LOUISE: The Blessing of Brothers

Louise's Brothers: Jim, John, Monte and RayI grew up on a farm with four brothers. Perhaps it would be better to say, I survived growing up with four brothers. And I’m certain my mother was prejudiced to sons. (Just ask my sister. I know she will agree.) I say that because any time I ran to Mama to tell her one of the boys was teasing me, she invariably responded, “It’s just because they love you.” Well, I could do without that kind of love, thank you!

Ray, my oldest brother and comedian of the family, enjoyed taunting my boyfriends. Just as I was leaving on a date, Ray would sternly announce to my escort, “You better have that girl home on time!” He would collapse in laughter when the young man timidly responded, “Yes Sir!”

John, the adventurer, once strapped a pistol to his hip and went outside to practice his quick draw. Soon he came limping into the house and asked me to help dress a wound so Mama wouldn’t see it. He had shot himself in the leg!

Jim was the peacemaker. Eighteen months my senior and my best friend, I knew I could count on Jimmy for anything. He once carried me from the barn to the house when I stepped on a nail with bare feet. He always came to the rescue and defense of his little sister.

Then there was Monte, the baby of the family. Nearly six years younger than me, I didn’t mind him getting lots of attention. What I did mind was him pestering the daylights out of my girlfriends and me.

But in spite of my brothers’ antics, I missed them when they went away for summer jobs and to college. One memory, forever etched in my heart, is when my grown-up brothers, living in four different states, came home for the funeral of my three-month-old son, Travis, who died suddenly from a rare congenital heart defect. I remember Monte sitting beside that miniature casket, drinking in the beauty of my baby boy. Monte was single. He had no children and had never held my little son.

Several months earlier, my husband, Carl, had changed jobs, not realizing it would affect our health insurance, forcing us to carry an expensive, private policy for the pregnancy and birth. With less money for monthly bills, we moved from a nice two-story house in Tulsa to a cheaper rental in a less desirable neighborhood. My brothers were not happy with the location of our house or the sadness surrounding their sister, so they decided to do something about it.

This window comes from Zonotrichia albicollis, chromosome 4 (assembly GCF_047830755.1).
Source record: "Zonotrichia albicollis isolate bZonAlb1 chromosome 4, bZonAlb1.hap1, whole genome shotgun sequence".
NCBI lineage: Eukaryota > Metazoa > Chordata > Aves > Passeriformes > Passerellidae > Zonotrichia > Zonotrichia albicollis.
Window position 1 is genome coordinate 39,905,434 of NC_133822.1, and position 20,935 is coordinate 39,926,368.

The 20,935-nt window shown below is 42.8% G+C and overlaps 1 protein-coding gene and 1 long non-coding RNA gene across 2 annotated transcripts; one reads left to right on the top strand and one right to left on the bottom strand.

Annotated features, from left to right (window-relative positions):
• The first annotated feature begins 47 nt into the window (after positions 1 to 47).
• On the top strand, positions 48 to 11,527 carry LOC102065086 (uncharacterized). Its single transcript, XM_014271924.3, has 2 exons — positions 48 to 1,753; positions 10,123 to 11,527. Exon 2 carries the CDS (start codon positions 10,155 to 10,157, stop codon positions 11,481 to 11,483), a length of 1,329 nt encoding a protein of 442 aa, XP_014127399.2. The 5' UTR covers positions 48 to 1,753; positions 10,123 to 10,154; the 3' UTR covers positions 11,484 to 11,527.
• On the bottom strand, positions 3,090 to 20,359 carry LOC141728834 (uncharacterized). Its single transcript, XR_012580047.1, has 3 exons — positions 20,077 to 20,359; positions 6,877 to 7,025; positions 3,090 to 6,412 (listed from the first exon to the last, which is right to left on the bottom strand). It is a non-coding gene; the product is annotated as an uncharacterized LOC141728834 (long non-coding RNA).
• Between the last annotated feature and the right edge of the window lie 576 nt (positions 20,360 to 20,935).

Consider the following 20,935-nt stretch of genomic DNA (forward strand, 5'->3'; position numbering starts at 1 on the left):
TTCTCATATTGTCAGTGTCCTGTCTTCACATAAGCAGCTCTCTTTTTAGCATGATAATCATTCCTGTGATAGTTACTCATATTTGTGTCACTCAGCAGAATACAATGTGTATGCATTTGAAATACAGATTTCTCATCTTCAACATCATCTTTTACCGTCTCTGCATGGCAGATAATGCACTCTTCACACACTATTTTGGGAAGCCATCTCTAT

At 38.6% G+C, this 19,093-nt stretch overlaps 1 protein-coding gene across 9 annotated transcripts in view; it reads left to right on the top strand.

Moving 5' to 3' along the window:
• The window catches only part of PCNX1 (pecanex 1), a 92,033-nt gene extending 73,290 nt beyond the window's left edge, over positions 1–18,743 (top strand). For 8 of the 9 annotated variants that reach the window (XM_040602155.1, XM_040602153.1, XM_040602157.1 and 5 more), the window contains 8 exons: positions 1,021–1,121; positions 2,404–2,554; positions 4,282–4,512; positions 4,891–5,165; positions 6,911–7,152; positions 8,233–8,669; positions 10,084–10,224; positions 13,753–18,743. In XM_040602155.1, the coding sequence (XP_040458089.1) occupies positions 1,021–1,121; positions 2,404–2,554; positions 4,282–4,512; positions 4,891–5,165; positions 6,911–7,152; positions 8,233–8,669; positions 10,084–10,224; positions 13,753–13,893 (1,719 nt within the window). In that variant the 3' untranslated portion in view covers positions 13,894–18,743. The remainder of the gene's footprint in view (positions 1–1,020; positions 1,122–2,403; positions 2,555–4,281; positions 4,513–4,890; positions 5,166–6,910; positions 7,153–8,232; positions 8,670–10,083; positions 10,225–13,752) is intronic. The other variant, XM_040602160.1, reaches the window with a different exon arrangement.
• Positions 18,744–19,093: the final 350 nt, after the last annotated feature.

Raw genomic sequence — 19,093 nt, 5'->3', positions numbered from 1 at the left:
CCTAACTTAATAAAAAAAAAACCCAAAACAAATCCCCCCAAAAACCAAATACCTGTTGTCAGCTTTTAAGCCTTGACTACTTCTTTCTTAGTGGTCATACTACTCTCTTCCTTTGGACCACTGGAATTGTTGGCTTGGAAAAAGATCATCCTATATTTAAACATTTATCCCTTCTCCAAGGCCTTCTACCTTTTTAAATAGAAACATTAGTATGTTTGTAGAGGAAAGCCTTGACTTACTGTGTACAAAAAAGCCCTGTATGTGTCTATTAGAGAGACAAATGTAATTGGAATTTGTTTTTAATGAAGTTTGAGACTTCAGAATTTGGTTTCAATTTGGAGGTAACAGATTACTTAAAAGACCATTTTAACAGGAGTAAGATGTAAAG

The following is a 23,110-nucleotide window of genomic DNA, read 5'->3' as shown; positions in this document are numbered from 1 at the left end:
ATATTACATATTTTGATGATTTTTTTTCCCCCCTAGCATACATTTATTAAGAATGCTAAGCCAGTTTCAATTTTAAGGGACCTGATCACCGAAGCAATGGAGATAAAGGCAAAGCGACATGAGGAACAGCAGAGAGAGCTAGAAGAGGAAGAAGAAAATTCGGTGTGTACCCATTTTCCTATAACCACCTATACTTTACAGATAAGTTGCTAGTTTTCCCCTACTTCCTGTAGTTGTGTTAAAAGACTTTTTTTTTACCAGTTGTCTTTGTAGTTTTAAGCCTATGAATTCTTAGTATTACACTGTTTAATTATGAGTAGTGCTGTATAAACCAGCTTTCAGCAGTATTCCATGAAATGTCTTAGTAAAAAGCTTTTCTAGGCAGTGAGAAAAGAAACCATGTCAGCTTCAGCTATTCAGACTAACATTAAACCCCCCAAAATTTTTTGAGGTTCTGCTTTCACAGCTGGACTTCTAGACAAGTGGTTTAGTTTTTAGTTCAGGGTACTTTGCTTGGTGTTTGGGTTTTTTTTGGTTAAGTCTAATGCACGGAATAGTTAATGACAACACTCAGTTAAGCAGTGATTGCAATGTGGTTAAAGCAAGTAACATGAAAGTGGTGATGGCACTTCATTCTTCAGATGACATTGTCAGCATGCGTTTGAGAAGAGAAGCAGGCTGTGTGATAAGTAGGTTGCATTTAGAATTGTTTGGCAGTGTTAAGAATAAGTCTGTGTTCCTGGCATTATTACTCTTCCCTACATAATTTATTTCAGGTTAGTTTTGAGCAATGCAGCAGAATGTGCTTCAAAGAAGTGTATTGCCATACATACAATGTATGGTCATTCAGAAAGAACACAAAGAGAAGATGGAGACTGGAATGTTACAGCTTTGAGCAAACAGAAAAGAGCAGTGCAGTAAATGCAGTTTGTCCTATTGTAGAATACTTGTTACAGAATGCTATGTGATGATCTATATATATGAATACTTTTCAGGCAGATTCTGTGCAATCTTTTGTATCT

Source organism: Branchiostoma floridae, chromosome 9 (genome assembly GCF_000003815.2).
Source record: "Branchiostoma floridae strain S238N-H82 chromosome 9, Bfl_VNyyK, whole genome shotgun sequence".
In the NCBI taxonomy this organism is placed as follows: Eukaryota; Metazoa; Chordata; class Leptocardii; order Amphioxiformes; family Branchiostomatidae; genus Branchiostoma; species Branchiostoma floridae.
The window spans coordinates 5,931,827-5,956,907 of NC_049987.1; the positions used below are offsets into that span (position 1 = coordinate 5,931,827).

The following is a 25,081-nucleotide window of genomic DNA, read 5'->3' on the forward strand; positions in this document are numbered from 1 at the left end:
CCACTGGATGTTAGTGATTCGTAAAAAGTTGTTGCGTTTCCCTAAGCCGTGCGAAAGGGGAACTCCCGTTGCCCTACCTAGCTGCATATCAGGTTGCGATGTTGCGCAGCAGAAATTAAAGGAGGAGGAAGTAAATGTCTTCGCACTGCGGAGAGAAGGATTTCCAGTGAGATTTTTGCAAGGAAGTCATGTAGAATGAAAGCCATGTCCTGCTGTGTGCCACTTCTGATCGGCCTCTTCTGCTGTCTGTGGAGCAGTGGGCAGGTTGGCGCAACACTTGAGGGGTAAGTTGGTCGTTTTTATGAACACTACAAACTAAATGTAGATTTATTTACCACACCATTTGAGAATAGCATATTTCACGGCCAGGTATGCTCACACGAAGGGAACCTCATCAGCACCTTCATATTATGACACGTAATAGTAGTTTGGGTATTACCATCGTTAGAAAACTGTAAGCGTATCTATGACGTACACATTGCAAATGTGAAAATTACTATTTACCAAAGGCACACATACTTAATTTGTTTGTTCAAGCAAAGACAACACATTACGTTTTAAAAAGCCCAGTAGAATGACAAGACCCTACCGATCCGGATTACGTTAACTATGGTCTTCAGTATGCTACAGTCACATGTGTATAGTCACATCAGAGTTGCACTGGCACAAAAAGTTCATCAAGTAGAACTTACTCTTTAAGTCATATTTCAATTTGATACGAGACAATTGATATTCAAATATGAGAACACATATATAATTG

Without telling us what was going on, they took Carl and me to a suburb of Tulsa and showed us two lovely houses and asked one question: “Which one do you like?” Ray, now a realtor, used his commission for a down payment and I guess the others helped on closing costs. My memory is foggy from that time, but it seemed like only days before they packed us up and moved us into a brand-new three-bedroom house in Jenks.

I will never forget what my brothers did for me. They couldn’t heal my heartache, but they could help with tangible needs, hoping to give their sister a smile during one of the most painful times in my life. That little house in Jenks not only provided a lovely home for our family, but we met wonderful friends and neighbors who helped us learn to live again.

Never underestimate the power of love and the healing it brings to a hurting heart.

Browse By Story Category

Advertise Your Business

Outlook readers are a dynamic, diverse audience of active consumers.

Advertise  >

The Edmond Outlook is the largest local, monthly magazine covering 50,000 homes with free, direct-mail delivery.

About Us  >

Browse Recent Issues

The Edmond Outlook is a monthly full-color, glossy magazine devoted to the Edmond area. Each exciting edition captures the vibrant personalities and interesting stories that define and connect us all.

View All  >